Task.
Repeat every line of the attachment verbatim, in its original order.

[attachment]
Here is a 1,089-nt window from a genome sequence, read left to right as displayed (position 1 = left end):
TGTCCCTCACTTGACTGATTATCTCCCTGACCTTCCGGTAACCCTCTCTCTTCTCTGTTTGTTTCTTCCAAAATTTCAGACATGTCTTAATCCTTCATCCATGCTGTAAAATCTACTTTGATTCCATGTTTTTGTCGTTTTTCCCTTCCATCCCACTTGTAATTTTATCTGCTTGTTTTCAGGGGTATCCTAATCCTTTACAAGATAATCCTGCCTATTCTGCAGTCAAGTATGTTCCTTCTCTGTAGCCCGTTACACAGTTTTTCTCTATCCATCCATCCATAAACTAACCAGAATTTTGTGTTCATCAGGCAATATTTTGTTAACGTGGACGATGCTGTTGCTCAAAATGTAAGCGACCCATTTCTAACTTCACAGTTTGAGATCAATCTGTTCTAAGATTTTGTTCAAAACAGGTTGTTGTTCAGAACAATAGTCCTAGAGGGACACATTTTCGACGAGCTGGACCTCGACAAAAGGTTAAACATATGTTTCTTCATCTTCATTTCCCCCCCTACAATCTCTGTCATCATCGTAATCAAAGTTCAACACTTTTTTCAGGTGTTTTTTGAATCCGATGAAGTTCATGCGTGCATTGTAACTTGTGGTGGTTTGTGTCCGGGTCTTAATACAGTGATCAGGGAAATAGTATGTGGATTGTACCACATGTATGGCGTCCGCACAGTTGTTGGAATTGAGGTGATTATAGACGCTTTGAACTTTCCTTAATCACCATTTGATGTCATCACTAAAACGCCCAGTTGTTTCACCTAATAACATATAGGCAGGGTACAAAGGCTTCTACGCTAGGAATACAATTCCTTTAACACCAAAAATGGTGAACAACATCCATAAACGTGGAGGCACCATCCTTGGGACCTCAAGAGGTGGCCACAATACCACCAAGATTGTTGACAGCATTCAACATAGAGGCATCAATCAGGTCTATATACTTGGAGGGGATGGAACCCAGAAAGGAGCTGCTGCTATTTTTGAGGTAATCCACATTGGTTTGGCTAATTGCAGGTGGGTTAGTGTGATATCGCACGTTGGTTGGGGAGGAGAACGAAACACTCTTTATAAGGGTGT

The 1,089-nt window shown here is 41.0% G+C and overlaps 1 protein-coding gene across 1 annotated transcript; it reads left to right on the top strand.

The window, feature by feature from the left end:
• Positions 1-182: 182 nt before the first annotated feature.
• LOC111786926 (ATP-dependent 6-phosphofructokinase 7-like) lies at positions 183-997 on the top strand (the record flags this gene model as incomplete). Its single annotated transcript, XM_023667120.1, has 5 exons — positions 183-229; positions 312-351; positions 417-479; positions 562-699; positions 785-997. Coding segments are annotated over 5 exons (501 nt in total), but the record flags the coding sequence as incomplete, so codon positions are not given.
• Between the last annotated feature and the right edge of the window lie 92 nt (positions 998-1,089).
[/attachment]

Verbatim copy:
Here is a 1,089-nt window from a genome sequence, read left to right as displayed (position 1 = left end):
TGTCCCTCACTTGACTGATTATCTCCCTGACCTTCCGGTAACCCTCTCTCTTCTCTGTTTGTTTCTTCCAAAATTTCAGACATGTCTTAATCCTTCATCCATGCTGTAAAATCTACTTTGATTCCATGTTTTTGTCGTTTTTCCCTTCCATCCCACTTGTAATTTTATCTGCTTGTTTTCAGGGGTATCCTAATCCTTTACAAGATAATCCTGCCTATTCTGCAGTCAAGTATGTTCCTTCTCTGTAGCCCGTTACACAGTTTTTCTCTATCCATCCATCCATAAACTAACCAGAATTTTGTGTTCATCAGGCAATATTTTGTTAACGTGGACGATGCTGTTGCTCAAAATGTAAGCGACCCATTTCTAACTTCACAGTTTGAGATCAATCTGTTCTAAGATTTTGTTCAAAACAGGTTGTTGTTCAGAACAATAGTCCTAGAGGGACACATTTTCGACGAGCTGGACCTCGACAAAAGGTTAAACATATGTTTCTTCATCTTCATTTCCCCCCCTACAATCTCTGTCATCATCGTAATCAAAGTTCAACACTTTTTTCAGGTGTTTTTTGAATCCGATGAAGTTCATGCGTGCATTGTAACTTGTGGTGGTTTGTGTCCGGGTCTTAATACAGTGATCAGGGAAATAGTATGTGGATTGTACCACATGTATGGCGTCCGCACAGTTGTTGGAATTGAGGTGATTATAGACGCTTTGAACTTTCCTTAATCACCATTTGATGTCATCACTAAAACGCCCAGTTGTTTCACCTAATAACATATAGGCAGGGTACAAAGGCTTCTACGCTAGGAATACAATTCCTTTAACACCAAAAATGGTGAACAACATCCATAAACGTGGAGGCACCATCCTTGGGACCTCAAGAGGTGGCCACAATACCACCAAGATTGTTGACAGCATTCAACATAGAGGCATCAATCAGGTCTATATACTTGGAGGGGATGGAACCCAGAAAGGAGCTGCTGCTATTTTTGAGGTAATCCACATTGGTTTGGCTAATTGCAGGTGGGTTAGTGTGATATCGCACGTTGGTTGGGGAGGAGAACGAAACACTCTTTATAAGGGTGT

The 1,089-nt window shown here is 41.0% G+C and overlaps 1 protein-coding gene across 1 annotated transcript; it reads left to right on the top strand.

The window, feature by feature from the left end:
• Positions 1-182: 182 nt before the first annotated feature.
• LOC111786926 (ATP-dependent 6-phosphofructokinase 7-like) lies at positions 183-997 on the top strand (the record flags this gene model as incomplete). Its single annotated transcript, XM_023667120.1, has 5 exons — positions 183-229; positions 312-351; positions 417-479; positions 562-699; positions 785-997. Coding segments are annotated over 5 exons (501 nt in total), but the record flags the coding sequence as incomplete, so codon positions are not given.
• Between the last annotated feature and the right edge of the window lie 92 nt (positions 998-1,089).